Áron is a happy child in his family. But at some point things take a different turn, and his mother starts to lose her health rapidly. As this happens, the man in charge decides what's best...
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Reine is supposed to go to a summer camp called Children's Island but decides to remain in Stockholm over the summer while his mother is working at a hospital. She thinks he is at the camp ... See full summary »
THIS SPECIAL FRIENDSHIP tells of the tender relationship between a twelve-year-old boy and the upperclassman who is the object of his desire. All set in the rigid atmosphere of a Jesuit run... See full summary »
Áron is a happy child in his family. But at some point things take a different turn, and his mother starts to lose her health rapidly. As this happens, the man in charge decides what's best for Áron without consulting the young boy's opinion, and the boy finds himself thrown out of his warm home into an orphanage in the woods. He's utterly displeased by what's happening, without knowing he has yet to face much worse. After a hard time getting over the harrassment of his classmates and being accepted as one of them, another obstacle on the way to his peace of mind faces him: His obnoxious teachers. He has no intention of being bad, but it's beyond his ability to blend into the revolting place he's in. The nasty treatment of the teaching crew gets the better of him, and he's not all that calm and passive anymore. But that leads into unpleasant events which Áron himself wouldn't want. Written by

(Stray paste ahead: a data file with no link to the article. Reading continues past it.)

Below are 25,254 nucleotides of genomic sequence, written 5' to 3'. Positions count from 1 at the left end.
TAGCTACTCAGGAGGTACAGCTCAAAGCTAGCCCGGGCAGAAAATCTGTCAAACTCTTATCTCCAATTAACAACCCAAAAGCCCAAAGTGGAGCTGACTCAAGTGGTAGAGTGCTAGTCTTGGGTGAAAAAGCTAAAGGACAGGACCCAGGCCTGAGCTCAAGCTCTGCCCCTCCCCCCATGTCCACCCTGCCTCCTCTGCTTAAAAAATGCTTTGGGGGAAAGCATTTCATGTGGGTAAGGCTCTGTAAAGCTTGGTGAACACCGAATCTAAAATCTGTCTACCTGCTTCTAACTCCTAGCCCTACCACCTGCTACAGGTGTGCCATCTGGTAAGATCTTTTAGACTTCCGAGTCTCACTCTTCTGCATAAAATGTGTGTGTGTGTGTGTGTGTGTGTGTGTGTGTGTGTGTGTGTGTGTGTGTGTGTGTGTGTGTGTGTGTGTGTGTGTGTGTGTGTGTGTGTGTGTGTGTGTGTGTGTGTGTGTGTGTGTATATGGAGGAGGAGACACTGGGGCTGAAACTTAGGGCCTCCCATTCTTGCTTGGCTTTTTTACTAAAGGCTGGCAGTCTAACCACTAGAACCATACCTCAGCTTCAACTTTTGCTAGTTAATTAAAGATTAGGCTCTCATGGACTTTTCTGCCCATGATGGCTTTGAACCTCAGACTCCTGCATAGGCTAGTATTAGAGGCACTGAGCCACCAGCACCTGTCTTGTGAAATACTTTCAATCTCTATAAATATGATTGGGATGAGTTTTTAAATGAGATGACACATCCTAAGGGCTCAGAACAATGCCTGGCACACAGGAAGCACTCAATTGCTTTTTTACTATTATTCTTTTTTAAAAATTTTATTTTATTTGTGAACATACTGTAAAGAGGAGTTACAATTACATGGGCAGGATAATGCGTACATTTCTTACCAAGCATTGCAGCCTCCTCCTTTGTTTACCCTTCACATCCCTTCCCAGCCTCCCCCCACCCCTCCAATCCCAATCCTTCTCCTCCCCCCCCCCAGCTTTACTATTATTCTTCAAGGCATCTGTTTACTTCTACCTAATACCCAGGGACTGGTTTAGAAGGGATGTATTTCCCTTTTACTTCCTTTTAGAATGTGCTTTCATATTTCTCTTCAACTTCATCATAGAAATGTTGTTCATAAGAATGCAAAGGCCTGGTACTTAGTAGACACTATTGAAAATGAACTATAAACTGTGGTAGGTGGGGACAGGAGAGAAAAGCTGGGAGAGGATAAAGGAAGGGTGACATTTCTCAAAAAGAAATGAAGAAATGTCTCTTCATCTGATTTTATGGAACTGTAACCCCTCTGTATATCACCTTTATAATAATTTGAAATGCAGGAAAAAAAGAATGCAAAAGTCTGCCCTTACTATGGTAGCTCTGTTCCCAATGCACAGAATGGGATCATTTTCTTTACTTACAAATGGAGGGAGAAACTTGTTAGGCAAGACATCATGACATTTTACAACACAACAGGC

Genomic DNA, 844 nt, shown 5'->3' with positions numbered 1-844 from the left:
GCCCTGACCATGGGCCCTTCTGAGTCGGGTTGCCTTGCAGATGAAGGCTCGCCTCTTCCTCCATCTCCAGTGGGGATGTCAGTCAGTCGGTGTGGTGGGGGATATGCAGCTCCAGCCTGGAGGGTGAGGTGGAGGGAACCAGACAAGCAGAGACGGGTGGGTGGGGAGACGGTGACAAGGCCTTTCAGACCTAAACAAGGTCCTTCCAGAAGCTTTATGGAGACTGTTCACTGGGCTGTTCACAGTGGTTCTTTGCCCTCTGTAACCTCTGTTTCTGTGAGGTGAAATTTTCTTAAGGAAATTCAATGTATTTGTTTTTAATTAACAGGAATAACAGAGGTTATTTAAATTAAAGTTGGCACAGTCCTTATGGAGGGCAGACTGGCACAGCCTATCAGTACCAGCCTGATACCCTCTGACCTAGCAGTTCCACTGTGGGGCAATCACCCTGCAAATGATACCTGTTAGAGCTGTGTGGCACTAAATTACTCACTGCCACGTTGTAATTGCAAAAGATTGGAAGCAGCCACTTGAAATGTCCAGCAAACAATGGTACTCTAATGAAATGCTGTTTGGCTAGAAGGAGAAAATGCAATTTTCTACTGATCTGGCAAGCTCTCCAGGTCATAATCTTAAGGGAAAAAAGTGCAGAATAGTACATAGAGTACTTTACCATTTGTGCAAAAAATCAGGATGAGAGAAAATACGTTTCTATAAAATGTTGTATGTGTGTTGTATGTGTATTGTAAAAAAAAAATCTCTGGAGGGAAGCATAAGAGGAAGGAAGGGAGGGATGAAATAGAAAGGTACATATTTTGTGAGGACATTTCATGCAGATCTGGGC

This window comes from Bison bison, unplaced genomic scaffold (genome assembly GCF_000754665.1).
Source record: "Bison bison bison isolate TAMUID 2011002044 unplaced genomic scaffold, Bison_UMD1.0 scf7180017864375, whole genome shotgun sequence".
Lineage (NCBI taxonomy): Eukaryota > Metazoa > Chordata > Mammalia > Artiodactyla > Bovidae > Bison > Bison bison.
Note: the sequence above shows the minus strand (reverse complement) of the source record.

Realistic Portrayal of Failing Institutions, Children Ignored
I wonder if viewers sometimes give a film low marks not because it's poorly made, but because it's a film that doesn't deliver a happy ending, nice and tidy--just as others can't stand The Sound of Music because the finale, though cherry, is overly simplistic, given the circumstances. Abandoned is about the way some institutions operated in Hungary at a certain time and place, the way government at all levels abandoned it's responsibility as did parents and teachers and those in charge of children. This is not a make-believe Rodgers and Hammerstein song-fest with happy kiddies mindlessly dancing by the riverside, but a grim and realistic picture of the hopelessness of a happy future when the system fails everyone. It is not a cheerer-upper but a well-acted film accurately reflecting a time and place--so if you're looking for children rising above a situation over which they have no control, this is not the film for you. But it is an often compelling film which was meant to make a positive difference, and as such, one gives it credit.
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